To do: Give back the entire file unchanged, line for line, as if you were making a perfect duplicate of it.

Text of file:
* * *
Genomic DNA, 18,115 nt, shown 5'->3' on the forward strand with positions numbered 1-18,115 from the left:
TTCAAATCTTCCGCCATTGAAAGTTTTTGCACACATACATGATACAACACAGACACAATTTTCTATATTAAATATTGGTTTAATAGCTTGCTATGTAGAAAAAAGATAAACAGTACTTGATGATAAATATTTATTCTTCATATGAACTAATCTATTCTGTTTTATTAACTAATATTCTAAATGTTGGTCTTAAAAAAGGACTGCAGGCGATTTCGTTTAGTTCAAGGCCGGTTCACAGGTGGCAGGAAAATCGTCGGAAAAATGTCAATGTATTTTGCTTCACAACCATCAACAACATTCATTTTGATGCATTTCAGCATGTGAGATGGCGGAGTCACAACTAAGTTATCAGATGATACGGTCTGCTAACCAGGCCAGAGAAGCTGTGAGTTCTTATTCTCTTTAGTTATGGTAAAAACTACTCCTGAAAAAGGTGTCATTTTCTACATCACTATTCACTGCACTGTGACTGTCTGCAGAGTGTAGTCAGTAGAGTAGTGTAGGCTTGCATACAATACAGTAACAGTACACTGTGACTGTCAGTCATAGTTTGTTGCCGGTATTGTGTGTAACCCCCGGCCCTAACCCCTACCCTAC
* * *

Genomic DNA, 18,115 nt, shown 5'->3' on the forward strand with positions numbered 1-18,115 from the left:
TTCAAATCTTCCGCCATTGAAAGTTTTTGCACACATACATGATACAACACAGACACAATTTTCTATATTAAATATTGGTTTAATAGCTTGCTATGTAGAAAAAAGATAAACAGTACTTGATGATAAATATTTATTCTTCATATGAACTAATCTATTCTGTTTTATTAACTAATATTCTAAATGTTGGTCTTAAAAAAGGACTGCAGGCGATTTCGTTTAGTTCAAGGCCGGTTCACAGGTGGCAGGAAAATCGTCGGAAAAATGTCAATGTATTTTGCTTCACAACCATCAACAACATTCATTTTGATGCATTTCAGCATGTGAGATGGCGGAGTCACAACTAAGTTATCAGATGATACGGTCTGCTAACCAGGCCAGAGAAGCTGTGAGTTCTTATTCTCTTTAGTTATGGTAAAAACTACTCCTGAAAAAGGTGTCATTTTCTACATCACTATTCACTGCACTGTGACTGTCTGCAGAGTGTAGTCAGTAGAGTAGTGTAGGCTTGCATACAATACAGTAACAGTACACTGTGACTGTCAGTCATAGTTTGTTGCCGGTATTGTGTGTAACCCCCGGCCCTAACCCCTACCCTAC